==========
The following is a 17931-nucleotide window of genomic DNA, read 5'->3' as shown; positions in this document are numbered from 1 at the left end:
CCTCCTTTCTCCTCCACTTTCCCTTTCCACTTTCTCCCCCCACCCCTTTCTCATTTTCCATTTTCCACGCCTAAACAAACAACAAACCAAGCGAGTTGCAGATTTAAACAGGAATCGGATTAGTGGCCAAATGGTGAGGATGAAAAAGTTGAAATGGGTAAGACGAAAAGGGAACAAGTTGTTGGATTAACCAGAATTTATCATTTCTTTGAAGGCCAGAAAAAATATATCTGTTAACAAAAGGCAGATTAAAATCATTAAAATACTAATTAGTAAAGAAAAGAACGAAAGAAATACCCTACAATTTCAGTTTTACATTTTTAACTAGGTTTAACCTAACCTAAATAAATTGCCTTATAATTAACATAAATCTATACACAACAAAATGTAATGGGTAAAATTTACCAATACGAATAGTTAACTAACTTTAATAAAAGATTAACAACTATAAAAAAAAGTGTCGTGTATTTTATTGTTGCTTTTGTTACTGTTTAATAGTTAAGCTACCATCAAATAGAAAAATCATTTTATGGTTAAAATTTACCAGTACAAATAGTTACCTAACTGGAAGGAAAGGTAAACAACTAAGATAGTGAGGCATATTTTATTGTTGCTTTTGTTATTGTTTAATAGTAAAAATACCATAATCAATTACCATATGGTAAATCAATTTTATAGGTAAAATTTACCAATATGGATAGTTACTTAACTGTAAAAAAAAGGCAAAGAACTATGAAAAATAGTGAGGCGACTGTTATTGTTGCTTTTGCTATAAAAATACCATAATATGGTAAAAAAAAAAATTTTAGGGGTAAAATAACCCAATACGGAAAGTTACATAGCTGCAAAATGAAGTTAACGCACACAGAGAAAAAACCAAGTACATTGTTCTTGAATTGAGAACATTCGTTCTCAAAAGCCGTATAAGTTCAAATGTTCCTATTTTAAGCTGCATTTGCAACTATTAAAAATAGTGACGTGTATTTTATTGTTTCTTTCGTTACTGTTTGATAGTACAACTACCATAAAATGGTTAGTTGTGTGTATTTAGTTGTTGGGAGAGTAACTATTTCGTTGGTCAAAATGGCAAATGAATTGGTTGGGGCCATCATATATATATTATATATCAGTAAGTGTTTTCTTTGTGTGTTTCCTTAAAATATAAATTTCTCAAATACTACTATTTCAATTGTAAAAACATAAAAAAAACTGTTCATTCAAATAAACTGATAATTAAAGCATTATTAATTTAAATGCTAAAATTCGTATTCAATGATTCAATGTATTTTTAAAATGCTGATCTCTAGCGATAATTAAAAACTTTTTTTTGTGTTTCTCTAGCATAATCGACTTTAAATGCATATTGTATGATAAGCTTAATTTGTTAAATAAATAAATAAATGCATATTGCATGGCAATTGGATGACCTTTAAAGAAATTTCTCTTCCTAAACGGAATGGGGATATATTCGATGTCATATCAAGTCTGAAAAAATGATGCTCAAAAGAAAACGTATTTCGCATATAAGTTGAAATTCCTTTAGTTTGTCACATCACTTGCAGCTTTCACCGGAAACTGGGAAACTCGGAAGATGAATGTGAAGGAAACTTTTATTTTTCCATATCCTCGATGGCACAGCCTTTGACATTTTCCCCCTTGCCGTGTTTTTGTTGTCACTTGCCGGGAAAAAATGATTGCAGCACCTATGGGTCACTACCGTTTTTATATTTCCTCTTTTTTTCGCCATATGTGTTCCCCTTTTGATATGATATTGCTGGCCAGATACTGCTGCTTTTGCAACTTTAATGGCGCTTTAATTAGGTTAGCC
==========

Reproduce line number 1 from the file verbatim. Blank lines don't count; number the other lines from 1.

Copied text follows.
The following is a 17931-nucleotide window of genomic DNA, read 5'->3' as shown; positions in this document are numbered from 1 at the left end: